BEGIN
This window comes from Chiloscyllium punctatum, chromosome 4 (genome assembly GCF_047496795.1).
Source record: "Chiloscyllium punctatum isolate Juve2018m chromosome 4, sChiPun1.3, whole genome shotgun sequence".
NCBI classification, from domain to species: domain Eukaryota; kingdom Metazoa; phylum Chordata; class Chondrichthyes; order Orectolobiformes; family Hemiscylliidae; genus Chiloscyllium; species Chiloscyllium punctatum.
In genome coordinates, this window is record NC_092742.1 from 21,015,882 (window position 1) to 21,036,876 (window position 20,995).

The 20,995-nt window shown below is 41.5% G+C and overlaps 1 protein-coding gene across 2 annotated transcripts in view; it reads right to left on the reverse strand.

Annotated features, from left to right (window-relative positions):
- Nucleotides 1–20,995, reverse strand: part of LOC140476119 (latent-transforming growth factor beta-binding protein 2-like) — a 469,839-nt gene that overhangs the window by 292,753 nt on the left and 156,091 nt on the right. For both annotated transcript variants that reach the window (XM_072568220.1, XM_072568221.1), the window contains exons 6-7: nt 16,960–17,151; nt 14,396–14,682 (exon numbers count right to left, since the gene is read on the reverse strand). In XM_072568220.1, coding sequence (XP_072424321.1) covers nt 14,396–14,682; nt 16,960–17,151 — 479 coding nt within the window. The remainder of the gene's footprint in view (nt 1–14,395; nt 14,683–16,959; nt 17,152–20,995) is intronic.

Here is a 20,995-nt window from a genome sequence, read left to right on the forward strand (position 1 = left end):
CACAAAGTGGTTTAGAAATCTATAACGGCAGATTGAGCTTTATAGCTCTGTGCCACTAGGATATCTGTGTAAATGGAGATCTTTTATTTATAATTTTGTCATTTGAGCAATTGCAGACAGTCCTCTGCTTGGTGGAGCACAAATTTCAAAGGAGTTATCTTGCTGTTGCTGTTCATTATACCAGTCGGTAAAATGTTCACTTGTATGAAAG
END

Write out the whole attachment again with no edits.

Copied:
This window comes from Chiloscyllium punctatum, chromosome 4 (genome assembly GCF_047496795.1).
Source record: "Chiloscyllium punctatum isolate Juve2018m chromosome 4, sChiPun1.3, whole genome shotgun sequence".
NCBI classification, from domain to species: domain Eukaryota; kingdom Metazoa; phylum Chordata; class Chondrichthyes; order Orectolobiformes; family Hemiscylliidae; genus Chiloscyllium; species Chiloscyllium punctatum.
In genome coordinates, this window is record NC_092742.1 from 21,015,882 (window position 1) to 21,036,876 (window position 20,995).

The 20,995-nt window shown below is 41.5% G+C and overlaps 1 protein-coding gene across 2 annotated transcripts in view; it reads right to left on the reverse strand.

Annotated features, from left to right (window-relative positions):
- Nucleotides 1–20,995, reverse strand: part of LOC140476119 (latent-transforming growth factor beta-binding protein 2-like) — a 469,839-nt gene that overhangs the window by 292,753 nt on the left and 156,091 nt on the right. For both annotated transcript variants that reach the window (XM_072568220.1, XM_072568221.1), the window contains exons 6-7: nt 16,960–17,151; nt 14,396–14,682 (exon numbers count right to left, since the gene is read on the reverse strand). In XM_072568220.1, coding sequence (XP_072424321.1) covers nt 14,396–14,682; nt 16,960–17,151 — 479 coding nt within the window. The remainder of the gene's footprint in view (nt 1–14,395; nt 14,683–16,959; nt 17,152–20,995) is intronic.

Here is a 20,995-nt window from a genome sequence, read left to right on the forward strand (position 1 = left end):
CACAAAGTGGTTTAGAAATCTATAACGGCAGATTGAGCTTTATAGCTCTGTGCCACTAGGATATCTGTGTAAATGGAGATCTTTTATTTATAATTTTGTCATTTGAGCAATTGCAGACAGTCCTCTGCTTGGTGGAGCACAAATTTCAAAGGAGTTATCTTGCTGTTGCTGTTCATTATACCAGTCGGTAAAATGTTCACTTGTATGAAAG